When Dr. Irene Voo began practicing in Las Vegas in 2005 as an ophthalmologist, she was with Retina Consultants of Nevada, working out of a different office almost every day.
A decade into her career, Voo decided to lease a space to hang her own hat. She soon discovered, however, that her needs as a retina specialist could be better met by owning her office space rather than leasing.
In 2017, Voo opened a custom-built, 5,500-square-foot medical office condominium on Cimarron Road just south of the 215 Beltway.
“This is my dream office,” Voo said. “I had a 20-year plan for my practice, and I don’t plan on moving again. I think it’s crucial for any small private business to look into [owning] because of the pressures of private equity entering the market more heavily. There’s a lot of pressure to turn a profit.”
While owning office space isn’t something that all small-practice medical professionals are in a position to do, the idea is becoming more popular in the Las Vegas Valley.
Dan Palmeri, director of Cushman & Wakefield’s office properties division, said single-practice medical professionals were almost exclusively leasing space just five years ago.
Today, he thinks that majority is down to about 80 percent. Part of that change, he said, is because of new rules put in place by the Financial Accounting Standards Board that offer more of an advantage to own.
“Because of these changes, it essentially doesn’t matter anymore whether you lease or own when it comes to reporting on a balance sheet,” Palmeri said. “Looking at some other factors, the cost of financing is pretty cheap now, and it’s making sense for people to lock in costs rather than waiting to see if their rent will go up, which it almost certainly always will.”
Justin Witt, an associate partner and medical office specialist with CBRE Group in Las Vegas, echoed Palmeri’s sentiments.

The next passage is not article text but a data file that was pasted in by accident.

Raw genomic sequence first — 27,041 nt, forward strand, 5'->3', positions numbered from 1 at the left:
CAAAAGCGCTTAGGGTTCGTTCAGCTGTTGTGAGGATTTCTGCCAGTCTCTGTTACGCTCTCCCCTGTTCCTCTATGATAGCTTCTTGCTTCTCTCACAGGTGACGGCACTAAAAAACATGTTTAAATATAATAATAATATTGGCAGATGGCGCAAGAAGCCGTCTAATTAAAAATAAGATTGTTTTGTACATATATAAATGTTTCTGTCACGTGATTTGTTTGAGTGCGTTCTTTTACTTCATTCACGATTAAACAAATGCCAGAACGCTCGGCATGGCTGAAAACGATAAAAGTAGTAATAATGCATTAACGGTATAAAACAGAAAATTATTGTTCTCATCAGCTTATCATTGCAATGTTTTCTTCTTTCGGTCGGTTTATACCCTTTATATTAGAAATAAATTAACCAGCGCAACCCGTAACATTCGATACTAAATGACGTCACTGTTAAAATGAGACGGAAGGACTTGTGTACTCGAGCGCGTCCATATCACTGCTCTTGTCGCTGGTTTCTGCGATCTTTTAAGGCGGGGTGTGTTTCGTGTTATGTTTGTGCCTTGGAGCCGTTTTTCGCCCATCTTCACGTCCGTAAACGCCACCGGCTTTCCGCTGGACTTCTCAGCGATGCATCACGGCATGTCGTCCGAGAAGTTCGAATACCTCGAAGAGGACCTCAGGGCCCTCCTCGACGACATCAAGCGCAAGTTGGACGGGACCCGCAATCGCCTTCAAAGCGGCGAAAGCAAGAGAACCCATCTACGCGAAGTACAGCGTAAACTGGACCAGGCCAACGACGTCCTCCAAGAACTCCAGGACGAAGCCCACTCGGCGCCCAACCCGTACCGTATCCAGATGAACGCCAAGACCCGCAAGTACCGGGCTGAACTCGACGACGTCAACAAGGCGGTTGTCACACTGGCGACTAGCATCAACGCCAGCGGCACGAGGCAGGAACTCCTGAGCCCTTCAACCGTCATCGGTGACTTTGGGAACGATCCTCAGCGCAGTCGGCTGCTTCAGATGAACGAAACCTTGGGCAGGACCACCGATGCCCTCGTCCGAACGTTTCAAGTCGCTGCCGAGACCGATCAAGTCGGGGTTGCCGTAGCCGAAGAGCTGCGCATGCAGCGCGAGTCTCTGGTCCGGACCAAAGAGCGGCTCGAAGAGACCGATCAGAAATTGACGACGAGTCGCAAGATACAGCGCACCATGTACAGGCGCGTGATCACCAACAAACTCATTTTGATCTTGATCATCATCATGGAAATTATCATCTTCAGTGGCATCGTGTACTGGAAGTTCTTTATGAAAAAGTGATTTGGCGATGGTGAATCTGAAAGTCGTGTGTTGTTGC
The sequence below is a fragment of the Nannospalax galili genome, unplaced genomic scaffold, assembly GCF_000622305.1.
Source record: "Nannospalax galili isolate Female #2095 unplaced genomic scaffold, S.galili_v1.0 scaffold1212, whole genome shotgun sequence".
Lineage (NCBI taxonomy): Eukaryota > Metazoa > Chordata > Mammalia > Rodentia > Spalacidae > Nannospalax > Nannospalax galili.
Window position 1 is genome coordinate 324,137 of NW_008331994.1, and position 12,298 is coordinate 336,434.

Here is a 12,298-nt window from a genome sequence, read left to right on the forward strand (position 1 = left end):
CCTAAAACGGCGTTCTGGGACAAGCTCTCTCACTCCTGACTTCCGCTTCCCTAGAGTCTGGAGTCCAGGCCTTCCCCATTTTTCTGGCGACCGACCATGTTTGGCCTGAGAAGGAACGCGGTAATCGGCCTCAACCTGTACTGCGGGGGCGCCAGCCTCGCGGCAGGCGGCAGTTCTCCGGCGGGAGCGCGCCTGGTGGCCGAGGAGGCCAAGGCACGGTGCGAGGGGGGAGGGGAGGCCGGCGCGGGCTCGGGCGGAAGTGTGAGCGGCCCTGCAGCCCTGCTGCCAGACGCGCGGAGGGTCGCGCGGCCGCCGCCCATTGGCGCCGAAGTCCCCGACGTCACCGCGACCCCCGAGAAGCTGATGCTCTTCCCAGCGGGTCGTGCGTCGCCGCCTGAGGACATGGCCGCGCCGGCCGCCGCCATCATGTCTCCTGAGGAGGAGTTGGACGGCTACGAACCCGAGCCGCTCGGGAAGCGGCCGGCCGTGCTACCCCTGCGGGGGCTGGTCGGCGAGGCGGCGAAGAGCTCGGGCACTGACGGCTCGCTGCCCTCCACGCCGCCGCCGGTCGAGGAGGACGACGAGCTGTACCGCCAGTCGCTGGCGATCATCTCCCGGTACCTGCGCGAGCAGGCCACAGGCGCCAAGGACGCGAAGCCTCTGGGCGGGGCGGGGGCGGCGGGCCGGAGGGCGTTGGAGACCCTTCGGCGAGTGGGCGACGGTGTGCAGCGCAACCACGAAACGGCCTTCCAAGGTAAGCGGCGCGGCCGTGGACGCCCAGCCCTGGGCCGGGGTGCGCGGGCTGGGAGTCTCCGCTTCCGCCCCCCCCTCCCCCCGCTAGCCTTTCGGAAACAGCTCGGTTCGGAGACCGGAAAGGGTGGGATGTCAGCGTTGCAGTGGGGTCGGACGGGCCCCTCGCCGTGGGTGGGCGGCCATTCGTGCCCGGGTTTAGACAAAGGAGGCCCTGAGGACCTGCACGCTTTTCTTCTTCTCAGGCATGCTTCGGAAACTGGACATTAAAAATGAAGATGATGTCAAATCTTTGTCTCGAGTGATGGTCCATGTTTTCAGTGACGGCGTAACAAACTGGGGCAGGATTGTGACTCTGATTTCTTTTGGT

“We are seeing an uptick in people wanting to own versus lease,” Witt said. “The cost of tenant improvements have been increasing ever since the recession, and tenants, especially medical office tenants, are having to [pay] out of pocket maybe $40 per foot. For improvements to a 10,000-square-foot space, that’s a lot of money.” As Witt points out, the tenant wouldn’t necessarily see any benefit from the improvements once the lease period is over.
Owning a property allows for the appreciation of the space over time, which puts individuals such as Voo in a much better position down the road. Owning also allows for control over the space, something that was important to Voo.
“The office space I was in when I first opened a practice met my initial needs, but I wasn’t able to expand to meet the practice’s growth,” Voo said. “I wanted to stay in one location, and I wanted to be here for a long time so patients would know where I am. I also wanted to design a floor plan that would be as efficient as possible so as to cut down on wait times.”
Voo’s space was built by Nigro Construction, which specializes in retail, hospitality and medical office projects.
The company, said president Mike Nigro, is involved in several similar projects, including some in which they’re building and selling off medical office condominium spaces.
“With medical, doctors are spending a considerable amount of money inside their space,” Nigro said. “The trend now is to purchase a building or a portion of a building, and there’s incredible financing out there for these types of projects.”
Most notably, Nigro said, medical professionals are able to get Small Business Administration loans for a building and tenant improvements with as little as a 10 percent down payment.
Nigro Construction, which also has a development arm, is behind a 94,000-square-foot commercial development at Green Valley Parkway and Horizon Ridge Parkway in Henderson.
In early April, a Henderson doctor closed a deal for a 2,500-square-foot medical office condo at the property for almost $544,000.
“As a contractor, we work with the doctors and we help them get their SBA financing so they can purchase portions of a building,” Nigro said. “We then construct it. I’ve probably noticed this being a trend just in the past two or three years. Up until then, there weren’t a lot of office condo projects available, but there’s several of them now.”